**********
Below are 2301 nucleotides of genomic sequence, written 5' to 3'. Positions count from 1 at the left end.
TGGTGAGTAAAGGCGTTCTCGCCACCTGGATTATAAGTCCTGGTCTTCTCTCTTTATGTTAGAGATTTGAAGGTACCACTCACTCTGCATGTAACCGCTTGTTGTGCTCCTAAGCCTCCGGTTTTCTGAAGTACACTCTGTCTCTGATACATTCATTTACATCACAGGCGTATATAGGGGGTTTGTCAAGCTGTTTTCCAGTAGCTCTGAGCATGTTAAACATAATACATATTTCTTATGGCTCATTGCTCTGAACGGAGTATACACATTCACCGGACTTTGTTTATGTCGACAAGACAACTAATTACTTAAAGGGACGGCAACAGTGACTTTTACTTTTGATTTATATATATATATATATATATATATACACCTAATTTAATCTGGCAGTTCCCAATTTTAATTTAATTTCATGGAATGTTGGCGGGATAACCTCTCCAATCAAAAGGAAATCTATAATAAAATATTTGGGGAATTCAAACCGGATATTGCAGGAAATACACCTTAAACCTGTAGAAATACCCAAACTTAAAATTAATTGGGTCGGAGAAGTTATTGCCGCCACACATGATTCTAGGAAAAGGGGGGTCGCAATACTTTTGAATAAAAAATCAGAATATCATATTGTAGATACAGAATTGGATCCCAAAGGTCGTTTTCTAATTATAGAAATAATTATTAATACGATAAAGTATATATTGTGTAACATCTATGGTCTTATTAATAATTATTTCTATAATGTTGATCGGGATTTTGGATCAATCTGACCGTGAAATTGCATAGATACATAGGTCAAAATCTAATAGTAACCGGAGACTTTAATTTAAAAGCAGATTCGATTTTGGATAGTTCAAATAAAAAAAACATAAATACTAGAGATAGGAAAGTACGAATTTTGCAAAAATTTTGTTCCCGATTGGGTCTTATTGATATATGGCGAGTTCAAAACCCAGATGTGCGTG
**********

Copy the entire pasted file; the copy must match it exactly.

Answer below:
Below are 2301 nucleotides of genomic sequence, written 5' to 3'. Positions count from 1 at the left end.
TGGTGAGTAAAGGCGTTCTCGCCACCTGGATTATAAGTCCTGGTCTTCTCTCTTTATGTTAGAGATTTGAAGGTACCACTCACTCTGCATGTAACCGCTTGTTGTGCTCCTAAGCCTCCGGTTTTCTGAAGTACACTCTGTCTCTGATACATTCATTTACATCACAGGCGTATATAGGGGGTTTGTCAAGCTGTTTTCCAGTAGCTCTGAGCATGTTAAACATAATACATATTTCTTATGGCTCATTGCTCTGAACGGAGTATACACATTCACCGGACTTTGTTTATGTCGACAAGACAACTAATTACTTAAAGGGACGGCAACAGTGACTTTTACTTTTGATTTATATATATATATATATATATATATACACCTAATTTAATCTGGCAGTTCCCAATTTTAATTTAATTTCATGGAATGTTGGCGGGATAACCTCTCCAATCAAAAGGAAATCTATAATAAAATATTTGGGGAATTCAAACCGGATATTGCAGGAAATACACCTTAAACCTGTAGAAATACCCAAACTTAAAATTAATTGGGTCGGAGAAGTTATTGCCGCCACACATGATTCTAGGAAAAGGGGGGTCGCAATACTTTTGAATAAAAAATCAGAATATCATATTGTAGATACAGAATTGGATCCCAAAGGTCGTTTTCTAATTATAGAAATAATTATTAATACGATAAAGTATATATTGTGTAACATCTATGGTCTTATTAATAATTATTTCTATAATGTTGATCGGGATTTTGGATCAATCTGACCGTGAAATTGCATAGATACATAGGTCAAAATCTAATAGTAACCGGAGACTTTAATTTAAAAGCAGATTCGATTTTGGATAGTTCAAATAAAAAAAACATAAATACTAGAGATAGGAAAGTACGAATTTTGCAAAAATTTTGTTCCCGATTGGGTCTTATTGATATATGGCGAGTTCAAAACCCAGATGTGCGTG